Big bucks like to move just on the cusp of darkness. Follow these tips to help you make a shot in low-light conditions. Photo Credit: Bowhunters United

What Is Shooting Light and Why Does It Matter?

  Joe Shead   FeaturedBowhunting   August 9, 2022

Mature bucks don’t get old by being stupid. Usually they remain bedded until the security of darkness to feed. In fact, as crepuscular creatures (most active at dawn and dusk), most whitetail encounters happen early and late in the day. If you’re lucky enough to get a shot at one, it’s often as shooting light fades.

Legally, most states allow you to bowhunt for big game from a half-hour before sunrise to a half-hour after sunset (check your state’s regulations). That’s the legal definition of shooting light. But there are times when it’s overcast, when you’re hunting in thick conifers, when you’re inside a dark ground blind or when your aging eyes simply don’t focus well enough anymore and you can’t see well enough to shoot, even though the clock says you can legally do so.

Ethical hunters know that if you just can’t see well enough to make the shot, it’s better to let down your bow and try another day than to take an iffy shot that may only wound a deer.

Here are some tips to help you shoot in those dim dawn and dusk situations.


Practice at Dusk

Most bowhunters practice shooting during the day when visibility is good. But it makes sense to shoot at a target during low-light conditions in preparation for real hunting situations. Doing so will train you to find your pin in your peep so when you finally do have a buck in your sights, taking the shot will be second nature.


Find a Bright Spot

Find a bright spot along the edge of a clearing for greater visibility. Photo Credit: Bowhunters United


Where you hunt can also dictate how well you can see as the clock ticks down. You’ll probably be able to see better while hunting along a field edge than you would in a thick forest. And your fiber-optic sights can gather more light while in a treestand than from within a ground blind. Most hunters base their stand locations on where they expect to see deer, not on where they can maximize their low-light shooting opportunities. But if your aging eyes are failing you, you might want to put some extra thought into where you sit.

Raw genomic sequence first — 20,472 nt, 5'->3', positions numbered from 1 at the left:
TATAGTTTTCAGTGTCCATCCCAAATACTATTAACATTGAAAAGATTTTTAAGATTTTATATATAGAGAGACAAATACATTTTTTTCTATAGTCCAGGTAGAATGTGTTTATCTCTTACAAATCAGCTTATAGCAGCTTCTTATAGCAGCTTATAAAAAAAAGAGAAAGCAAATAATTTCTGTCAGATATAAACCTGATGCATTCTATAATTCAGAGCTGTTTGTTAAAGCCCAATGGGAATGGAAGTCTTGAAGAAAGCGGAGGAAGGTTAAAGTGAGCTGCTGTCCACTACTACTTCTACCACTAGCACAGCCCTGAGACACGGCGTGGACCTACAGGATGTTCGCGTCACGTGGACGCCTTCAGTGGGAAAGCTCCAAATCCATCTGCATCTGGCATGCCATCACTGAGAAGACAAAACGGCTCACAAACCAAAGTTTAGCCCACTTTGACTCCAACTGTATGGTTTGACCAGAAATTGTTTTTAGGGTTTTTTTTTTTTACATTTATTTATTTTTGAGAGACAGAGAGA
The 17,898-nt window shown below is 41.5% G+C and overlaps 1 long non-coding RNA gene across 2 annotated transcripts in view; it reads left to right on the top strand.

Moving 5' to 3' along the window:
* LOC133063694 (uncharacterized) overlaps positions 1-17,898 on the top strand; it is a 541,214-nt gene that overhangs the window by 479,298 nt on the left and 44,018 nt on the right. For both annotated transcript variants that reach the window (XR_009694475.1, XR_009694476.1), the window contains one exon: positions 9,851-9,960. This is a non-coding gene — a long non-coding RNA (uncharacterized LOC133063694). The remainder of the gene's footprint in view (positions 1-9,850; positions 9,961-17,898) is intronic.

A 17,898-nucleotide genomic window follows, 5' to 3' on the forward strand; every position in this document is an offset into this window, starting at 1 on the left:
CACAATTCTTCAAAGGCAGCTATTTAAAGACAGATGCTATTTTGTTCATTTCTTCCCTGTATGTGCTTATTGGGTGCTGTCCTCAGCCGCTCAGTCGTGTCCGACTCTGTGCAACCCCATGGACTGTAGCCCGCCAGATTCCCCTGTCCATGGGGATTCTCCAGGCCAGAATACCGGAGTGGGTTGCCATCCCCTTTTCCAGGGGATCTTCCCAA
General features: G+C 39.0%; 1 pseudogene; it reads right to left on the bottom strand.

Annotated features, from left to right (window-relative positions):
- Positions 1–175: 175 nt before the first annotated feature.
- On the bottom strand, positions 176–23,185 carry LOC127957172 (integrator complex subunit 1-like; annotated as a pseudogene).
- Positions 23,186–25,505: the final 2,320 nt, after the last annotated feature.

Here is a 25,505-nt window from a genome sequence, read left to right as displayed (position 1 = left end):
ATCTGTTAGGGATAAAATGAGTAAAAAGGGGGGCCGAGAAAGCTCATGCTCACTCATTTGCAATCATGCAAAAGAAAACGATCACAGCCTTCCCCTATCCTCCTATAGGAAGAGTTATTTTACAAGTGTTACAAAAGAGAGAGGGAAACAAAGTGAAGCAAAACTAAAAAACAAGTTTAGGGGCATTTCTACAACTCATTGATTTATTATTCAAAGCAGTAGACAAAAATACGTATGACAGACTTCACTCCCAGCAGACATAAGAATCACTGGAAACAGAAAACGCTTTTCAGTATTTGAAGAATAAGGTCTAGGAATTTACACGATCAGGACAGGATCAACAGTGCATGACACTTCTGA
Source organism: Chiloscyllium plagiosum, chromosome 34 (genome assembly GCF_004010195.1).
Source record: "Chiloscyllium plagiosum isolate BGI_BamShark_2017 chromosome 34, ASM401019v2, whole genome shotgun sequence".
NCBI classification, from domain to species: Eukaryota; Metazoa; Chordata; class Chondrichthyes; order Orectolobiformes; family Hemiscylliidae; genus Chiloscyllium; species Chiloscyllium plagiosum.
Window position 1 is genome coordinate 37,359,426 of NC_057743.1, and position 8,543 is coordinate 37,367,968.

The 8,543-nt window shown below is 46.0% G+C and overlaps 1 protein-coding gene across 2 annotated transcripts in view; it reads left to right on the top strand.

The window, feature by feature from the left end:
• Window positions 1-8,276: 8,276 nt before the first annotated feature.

Upsize Your Peep

Outfitting your bow with the right sights will do the most good in helping you make a shot on the edge of darkness. First off, consider using a larger peep sight (or even eliminating a peep altogether). And make sure you choose a sight with a glow ring that helps your eyes quickly align the peep with the ring.


Go Green

A green sight pin will be easier to see than a red one. Photo Credit: Bowhunters United


Choose your pins carefully. Green pins are the easiest to see as light fades, and red pins are the most difficult. Fiber-optic sights have been around a long time now. The longer the fiber-optic fiber, the better the light-gathering capabilities. Experiment with different pin sizes. Larger pins are easier to see in dim light, but they may obscure the target. Using just one or two pins keeps your sight picture less cluttered and helps you better see the target.

Bow sight companies now offer a variety of advancements to address the problems of hunting in low-light conditions. Glow-in-the-dark sight tape helps you see your aiming point on slide-style archery sights. Battery-operated adjustable rheostat sight lights illuminate your pins so you’ll never have to worry about inadequate light gathering by your fiber optics. You can turn up the brightness if you need it or turn it down to prevent the sight from impairing your ability to see the target beyond. Adjustable red-dot sights give you an illuminated aiming point. In fact, using a red dot eliminates the need for pins, a peep sight and even a kisser button. Lighted nocks won’t help you aim, but they will help you track your arrow’s path, letting you know if you made the shot in low light and potentially helping you find your arrow.

Unfortunately, there are some drawbacks to this technology. Lighted sights — even lighted nocks — aren’t legal in all states, so check your state’s regulations before outfitting your bow with them. And even in states where lighted sights are legal, some record-keeping organizations prohibit entry of animals taken with the aid of that technology into their record books.

Even if it’s still legal shooting time, your ability to shoot a deer depends on whether you can actually align your sights on the target. Outfitting your bow with the right gear can help you confidently take a shot when light fades.




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